As Iron Mike Tyson narrows in on an opponent, the interest he has created for boxing has been almost immeasurable.
In what he claims will be his farewell from the boxing ring, polarizing boxing star Anthony Mundine plans to end his storied career on a high note.
The 43-year-old rugby-league-player-turned-boxer has been in rare form in the lead up to his championship bout against fellow Australian Jeff Horn.
More Horn vs Mundine
» FAUX: Mundine’s fitting finish
» Fight Report: Horn massacres Mundine
» WATCH: Horn’s first-round KO
» WATCH: Horn’s cheeky dig at Mundine
» WATCH: Mundine’s class response to defeat
The war of words has been a cakewalk victory for Mundine but at this stage in his career, the jury is still out on whether or not his in-ring skills can still match his mouth.
‘Choc’ has lost three of his last five bouts, and with every punch he has thrown over the past few years it has become increasingly more obvious that his prime years are in the rearview mirror.
That being said, the ‘River City Rumble’ is a stroke of genius by Mundine, who had been campaigning for this pay-per-view fight against ‘The Hornet’ for almost two years.
From a business standpoint, the all-Australian showdown could prove to be his most lucrative fight of his career.
Over 28,000 tickets have been sold and, if you’re one to believe a single word that comes out of a promoter’s mouth, it could be Australia’s most purchased pay-per-view fight too.
Duco Events’ Dean Lonergan told Fox Sports this week that the number of pubs that have purchased the fight is “getting towards potentially an all-time record,” and have already surpassed the early numbers for Horn’s 2017 blockbuster fight against boxing’s only ever eight-division world champion Manny Pacquiao.
Lobbying to fight Australia’s next poster boy for boxing made a lot of sense for Mundine, but if the pundits are to be believed, he will earn every cent he pockets on Friday night the hard way.
With the bookies serving the controversial puncher up as a five-to-one underdog, it’s apparent that this is a no-lose situation for Mundine and a can’t lose fight for Horn.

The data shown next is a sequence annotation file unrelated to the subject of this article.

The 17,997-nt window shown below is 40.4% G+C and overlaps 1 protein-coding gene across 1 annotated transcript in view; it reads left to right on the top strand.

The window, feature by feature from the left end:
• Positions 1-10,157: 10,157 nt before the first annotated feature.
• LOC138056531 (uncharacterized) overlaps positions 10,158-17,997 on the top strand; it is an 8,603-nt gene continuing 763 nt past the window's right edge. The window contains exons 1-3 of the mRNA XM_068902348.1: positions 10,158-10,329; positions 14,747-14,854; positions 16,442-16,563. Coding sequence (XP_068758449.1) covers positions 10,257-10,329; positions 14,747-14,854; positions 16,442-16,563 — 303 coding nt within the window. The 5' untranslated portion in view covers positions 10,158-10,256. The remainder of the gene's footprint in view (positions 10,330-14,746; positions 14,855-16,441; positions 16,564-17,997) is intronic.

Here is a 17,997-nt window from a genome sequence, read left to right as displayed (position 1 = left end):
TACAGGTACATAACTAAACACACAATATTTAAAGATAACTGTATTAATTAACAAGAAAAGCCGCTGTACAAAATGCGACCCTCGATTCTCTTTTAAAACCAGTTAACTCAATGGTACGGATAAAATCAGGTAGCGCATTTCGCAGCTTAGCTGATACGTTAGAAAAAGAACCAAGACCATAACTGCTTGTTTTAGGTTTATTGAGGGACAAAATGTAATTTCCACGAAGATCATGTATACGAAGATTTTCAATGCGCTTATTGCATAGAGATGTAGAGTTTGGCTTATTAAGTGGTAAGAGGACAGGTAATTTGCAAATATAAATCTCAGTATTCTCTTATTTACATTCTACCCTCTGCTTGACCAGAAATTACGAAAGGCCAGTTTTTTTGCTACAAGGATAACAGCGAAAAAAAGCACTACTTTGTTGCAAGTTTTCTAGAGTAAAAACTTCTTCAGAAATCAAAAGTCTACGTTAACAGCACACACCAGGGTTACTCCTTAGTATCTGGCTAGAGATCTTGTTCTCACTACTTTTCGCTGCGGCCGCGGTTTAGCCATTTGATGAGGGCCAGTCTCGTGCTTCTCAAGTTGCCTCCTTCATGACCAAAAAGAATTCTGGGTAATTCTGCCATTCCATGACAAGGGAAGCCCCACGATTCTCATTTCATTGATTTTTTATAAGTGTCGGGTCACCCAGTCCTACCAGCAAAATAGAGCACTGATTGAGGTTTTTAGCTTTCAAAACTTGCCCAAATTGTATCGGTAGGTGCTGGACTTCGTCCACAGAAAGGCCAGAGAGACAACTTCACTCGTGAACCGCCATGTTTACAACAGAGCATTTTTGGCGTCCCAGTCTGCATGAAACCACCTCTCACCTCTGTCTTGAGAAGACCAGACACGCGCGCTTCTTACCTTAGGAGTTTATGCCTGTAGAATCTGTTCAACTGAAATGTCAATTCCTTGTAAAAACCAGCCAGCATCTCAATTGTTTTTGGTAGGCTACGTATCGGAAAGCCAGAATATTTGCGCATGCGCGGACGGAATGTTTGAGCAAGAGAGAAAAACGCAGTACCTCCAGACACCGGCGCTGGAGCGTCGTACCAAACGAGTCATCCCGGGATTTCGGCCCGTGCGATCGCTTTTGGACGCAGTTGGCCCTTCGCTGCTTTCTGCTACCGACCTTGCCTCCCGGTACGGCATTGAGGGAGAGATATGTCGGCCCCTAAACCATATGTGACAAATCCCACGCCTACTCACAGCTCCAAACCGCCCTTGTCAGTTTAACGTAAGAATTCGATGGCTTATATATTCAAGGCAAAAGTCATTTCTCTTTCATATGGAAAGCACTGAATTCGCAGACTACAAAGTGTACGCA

The 30-year-old former school teacher has become a household name to local boxing heads but on the international scene, he is still fighting for respect.
Before 2017, the Glenn Rushton student was a complete unknown, with most boxing fans typing “who the hell is Jeff Horn?” into their Google machine once he was announced as Pacquiao’s next opponent.
To his credit, Horn exceeded all expectations that afternoon in Brisbane, proving to be more than just a punching bag with a funny accent but the reality is, few outside of his immediate friends and family actually believe he won that fight.
The only other time Horn has been spotlighted on the world stage was when he was thoroughly outclassed by Terence ‘Bud Crawford’ to lose the WBO welterweight crown.
The fight was so lopsided that former trainer turned ESPN analyst Teddy Atlas described the bout as “a Volkswagen against a Ferrari, and the guy driving the Volkswagen was a bad driver.”
The Crawford bout was Horn’s first ever fight under the bright lights of Las Vegas and his journey towards getting another crack at the US market has to begin with a win over Mundine – and a decision win won’t be enough.
Fighting a past-his-prime former rugby player, Horn needs to be the aggressor from the opening bell and put ‘The Man’ to sleep within 12 rounds.
The Queensland-based boxer found success in the Pacquiao bout with a rough-and-tumble approach, wading forward and landing big punches.
It wasn’t pretty, but it was effective. I would expect him to employ a similar strategy against Mundine, holding his older and slower opponent’s feet to the flames all night.
Horn is by no means an elite technician in the ring, but his speed, movement, and reflexes should mean he beats the bigger fighter to the punch more often than not.
In the sport of boxing, a passing of the torch moment is an often talked about but rarely seen spectacle.
In Mundine’s so-called retirement fight, this may be the closest we get to witnessing one in our lifetimes.
For well over a decade, the former two-weight champion has been the centerpiece of Australian boxing but the time seems right for the next generation to take the baton – even if Horn has to pry it from his hands after the fight.
Horn via seventh round TKO.